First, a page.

By introducing immigration in this climate the Democrats are doing significant damage to the national image of the Republicans. They are aware that nothing will pass, that is why they introduced the idea of legislation at this point in time in the first place. It was not going to pass, but they needed to look like they were making an effort, and that it was the big bad Republicans fault for hating grandmothers and pretty colors and happiness for not passing immigration reform.

Now the stage is set for the President to swoop in and be the hero, at least nominally. As Congress “bickers” over immigration reform, and the Democrats fight valiantly for its passage, President Obama steps forward and promises to take the lead in the fight. Donning his unilateral cape, and with his unilateral pen, and his unilateral phone, President Obama takes on immigration reform on his own.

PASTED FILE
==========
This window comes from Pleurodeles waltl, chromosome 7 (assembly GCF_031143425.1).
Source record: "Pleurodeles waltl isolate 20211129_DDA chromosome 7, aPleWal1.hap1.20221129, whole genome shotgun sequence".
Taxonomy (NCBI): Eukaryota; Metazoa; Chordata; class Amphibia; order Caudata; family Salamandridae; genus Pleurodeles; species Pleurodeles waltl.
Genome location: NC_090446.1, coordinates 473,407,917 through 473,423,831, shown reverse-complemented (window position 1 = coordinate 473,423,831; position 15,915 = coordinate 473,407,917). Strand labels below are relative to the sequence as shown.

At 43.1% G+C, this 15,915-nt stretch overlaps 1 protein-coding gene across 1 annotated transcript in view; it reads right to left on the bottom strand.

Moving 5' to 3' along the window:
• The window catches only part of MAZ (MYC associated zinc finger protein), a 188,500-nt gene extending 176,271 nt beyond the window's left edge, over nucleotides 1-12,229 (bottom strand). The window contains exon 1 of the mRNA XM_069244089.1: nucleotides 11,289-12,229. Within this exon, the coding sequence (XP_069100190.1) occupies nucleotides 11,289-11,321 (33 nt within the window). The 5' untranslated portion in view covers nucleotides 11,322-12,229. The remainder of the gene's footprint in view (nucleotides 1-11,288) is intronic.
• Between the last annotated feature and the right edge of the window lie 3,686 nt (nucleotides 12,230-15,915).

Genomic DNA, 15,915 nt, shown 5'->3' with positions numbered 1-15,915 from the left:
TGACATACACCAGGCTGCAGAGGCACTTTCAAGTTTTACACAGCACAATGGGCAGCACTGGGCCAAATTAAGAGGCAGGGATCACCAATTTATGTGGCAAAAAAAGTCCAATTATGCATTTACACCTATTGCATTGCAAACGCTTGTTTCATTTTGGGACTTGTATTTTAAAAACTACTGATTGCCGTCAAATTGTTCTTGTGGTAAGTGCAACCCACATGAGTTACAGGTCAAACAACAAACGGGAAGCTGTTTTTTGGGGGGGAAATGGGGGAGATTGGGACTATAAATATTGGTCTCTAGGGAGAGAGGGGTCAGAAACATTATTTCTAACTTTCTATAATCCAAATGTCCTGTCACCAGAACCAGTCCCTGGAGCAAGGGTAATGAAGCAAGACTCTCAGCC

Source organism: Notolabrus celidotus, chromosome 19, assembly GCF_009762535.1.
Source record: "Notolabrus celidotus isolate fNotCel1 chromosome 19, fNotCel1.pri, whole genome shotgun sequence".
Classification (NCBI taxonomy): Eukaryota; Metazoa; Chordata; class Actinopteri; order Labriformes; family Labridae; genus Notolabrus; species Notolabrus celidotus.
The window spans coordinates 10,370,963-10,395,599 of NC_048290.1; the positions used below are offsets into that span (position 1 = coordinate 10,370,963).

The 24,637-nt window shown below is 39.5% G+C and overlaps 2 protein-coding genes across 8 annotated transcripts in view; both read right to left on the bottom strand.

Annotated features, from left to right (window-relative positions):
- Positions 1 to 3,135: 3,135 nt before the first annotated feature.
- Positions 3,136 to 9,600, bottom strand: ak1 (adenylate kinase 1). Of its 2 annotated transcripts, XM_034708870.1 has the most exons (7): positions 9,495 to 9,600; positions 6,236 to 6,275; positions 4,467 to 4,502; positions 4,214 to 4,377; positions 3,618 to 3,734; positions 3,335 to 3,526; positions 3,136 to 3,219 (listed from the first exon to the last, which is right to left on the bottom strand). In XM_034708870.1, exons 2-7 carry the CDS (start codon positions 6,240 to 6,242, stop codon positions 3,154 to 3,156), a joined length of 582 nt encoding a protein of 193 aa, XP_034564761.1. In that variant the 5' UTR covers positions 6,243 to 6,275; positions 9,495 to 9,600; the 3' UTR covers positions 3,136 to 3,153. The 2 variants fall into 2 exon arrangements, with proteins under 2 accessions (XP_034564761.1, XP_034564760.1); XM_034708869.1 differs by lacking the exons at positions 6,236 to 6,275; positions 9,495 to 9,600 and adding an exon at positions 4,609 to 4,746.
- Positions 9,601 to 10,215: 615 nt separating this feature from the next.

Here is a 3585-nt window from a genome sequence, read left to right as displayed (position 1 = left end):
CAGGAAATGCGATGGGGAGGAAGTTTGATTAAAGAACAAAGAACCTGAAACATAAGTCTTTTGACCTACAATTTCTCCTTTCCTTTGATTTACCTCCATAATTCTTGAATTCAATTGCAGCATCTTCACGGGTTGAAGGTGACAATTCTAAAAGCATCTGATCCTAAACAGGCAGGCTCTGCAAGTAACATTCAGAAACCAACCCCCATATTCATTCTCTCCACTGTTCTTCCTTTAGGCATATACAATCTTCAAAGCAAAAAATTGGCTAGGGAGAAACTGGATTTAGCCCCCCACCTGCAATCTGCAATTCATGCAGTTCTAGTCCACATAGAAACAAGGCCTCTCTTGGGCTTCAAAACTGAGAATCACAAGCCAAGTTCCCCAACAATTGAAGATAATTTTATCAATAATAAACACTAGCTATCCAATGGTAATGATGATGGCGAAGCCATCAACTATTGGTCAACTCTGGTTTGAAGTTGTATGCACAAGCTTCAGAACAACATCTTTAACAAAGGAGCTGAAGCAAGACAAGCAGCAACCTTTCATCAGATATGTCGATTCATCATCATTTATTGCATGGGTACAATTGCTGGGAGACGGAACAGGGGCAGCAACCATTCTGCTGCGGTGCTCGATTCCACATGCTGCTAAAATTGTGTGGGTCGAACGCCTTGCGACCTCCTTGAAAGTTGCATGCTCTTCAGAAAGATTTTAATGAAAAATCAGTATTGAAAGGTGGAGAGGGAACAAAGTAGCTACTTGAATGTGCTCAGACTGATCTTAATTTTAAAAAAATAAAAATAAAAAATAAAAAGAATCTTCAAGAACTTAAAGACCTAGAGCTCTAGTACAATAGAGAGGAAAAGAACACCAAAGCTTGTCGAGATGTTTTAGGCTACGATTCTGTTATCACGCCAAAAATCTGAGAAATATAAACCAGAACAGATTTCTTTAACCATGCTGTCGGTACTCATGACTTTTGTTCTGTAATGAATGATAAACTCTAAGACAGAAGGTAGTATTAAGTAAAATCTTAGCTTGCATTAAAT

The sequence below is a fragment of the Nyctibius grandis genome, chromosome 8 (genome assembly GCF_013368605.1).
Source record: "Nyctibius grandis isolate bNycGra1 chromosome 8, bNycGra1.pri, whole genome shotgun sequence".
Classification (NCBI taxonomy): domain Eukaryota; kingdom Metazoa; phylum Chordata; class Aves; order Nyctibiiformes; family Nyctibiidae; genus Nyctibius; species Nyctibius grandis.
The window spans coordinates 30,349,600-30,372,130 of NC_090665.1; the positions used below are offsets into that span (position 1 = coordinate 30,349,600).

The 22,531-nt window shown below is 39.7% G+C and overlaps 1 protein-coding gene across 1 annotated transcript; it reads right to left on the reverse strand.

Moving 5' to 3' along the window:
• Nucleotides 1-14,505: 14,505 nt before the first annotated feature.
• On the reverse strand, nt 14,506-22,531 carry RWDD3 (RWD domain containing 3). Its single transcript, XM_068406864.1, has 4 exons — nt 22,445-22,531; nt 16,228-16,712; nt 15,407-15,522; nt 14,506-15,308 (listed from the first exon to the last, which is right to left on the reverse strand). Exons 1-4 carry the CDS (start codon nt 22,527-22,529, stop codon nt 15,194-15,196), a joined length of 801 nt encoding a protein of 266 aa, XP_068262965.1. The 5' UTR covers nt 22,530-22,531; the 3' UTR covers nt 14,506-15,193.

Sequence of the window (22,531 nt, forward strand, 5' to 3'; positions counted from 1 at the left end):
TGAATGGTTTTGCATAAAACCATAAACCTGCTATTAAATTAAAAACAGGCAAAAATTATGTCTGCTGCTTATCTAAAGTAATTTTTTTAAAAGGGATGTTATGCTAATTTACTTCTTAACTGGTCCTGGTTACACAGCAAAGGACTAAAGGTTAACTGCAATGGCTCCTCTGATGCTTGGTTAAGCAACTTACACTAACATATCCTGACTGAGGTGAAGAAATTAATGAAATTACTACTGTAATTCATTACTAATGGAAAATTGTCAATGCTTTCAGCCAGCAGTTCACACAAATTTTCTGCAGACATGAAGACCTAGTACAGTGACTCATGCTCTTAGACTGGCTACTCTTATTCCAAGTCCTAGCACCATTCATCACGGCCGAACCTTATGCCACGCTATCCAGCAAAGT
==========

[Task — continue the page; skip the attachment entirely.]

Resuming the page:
There really isn’t a downside to this for the President. Anything he does will cement his legacy as a President who went above and beyond, circumventing that pesky body of elected legislative officials, to enact policies that no one else had the gumption to! If he succeeds in affecting some change, he will be lauded for his bravery and his intellect, and the media will swoon over him more so than usual. If he fails to affect any change, he will say that he fought the good fight, but in the end he is disappointed that Congress failed to act on this. And then he will go play ten rounds of golf while someone considers him for another award.

The truth is, the Democrats don’t want to pass immigration reform. If they wanted to pass immigration reform they would have done it in the first two years of the Administration. The issue is too valuable for the Democratic party to surrender to legislation, and possible lawsuit. There is no guarantee that immigration legislation once enacted will stay enacted. If they pass it, they can no longer use it as an issue to throw gas on the fire of their constituency. If you are seeking comprehensive immigration reform from this president, or this Congress, don’t hold your breath. That particular ball is far too valuable to be taken off the field and put into a trophy case.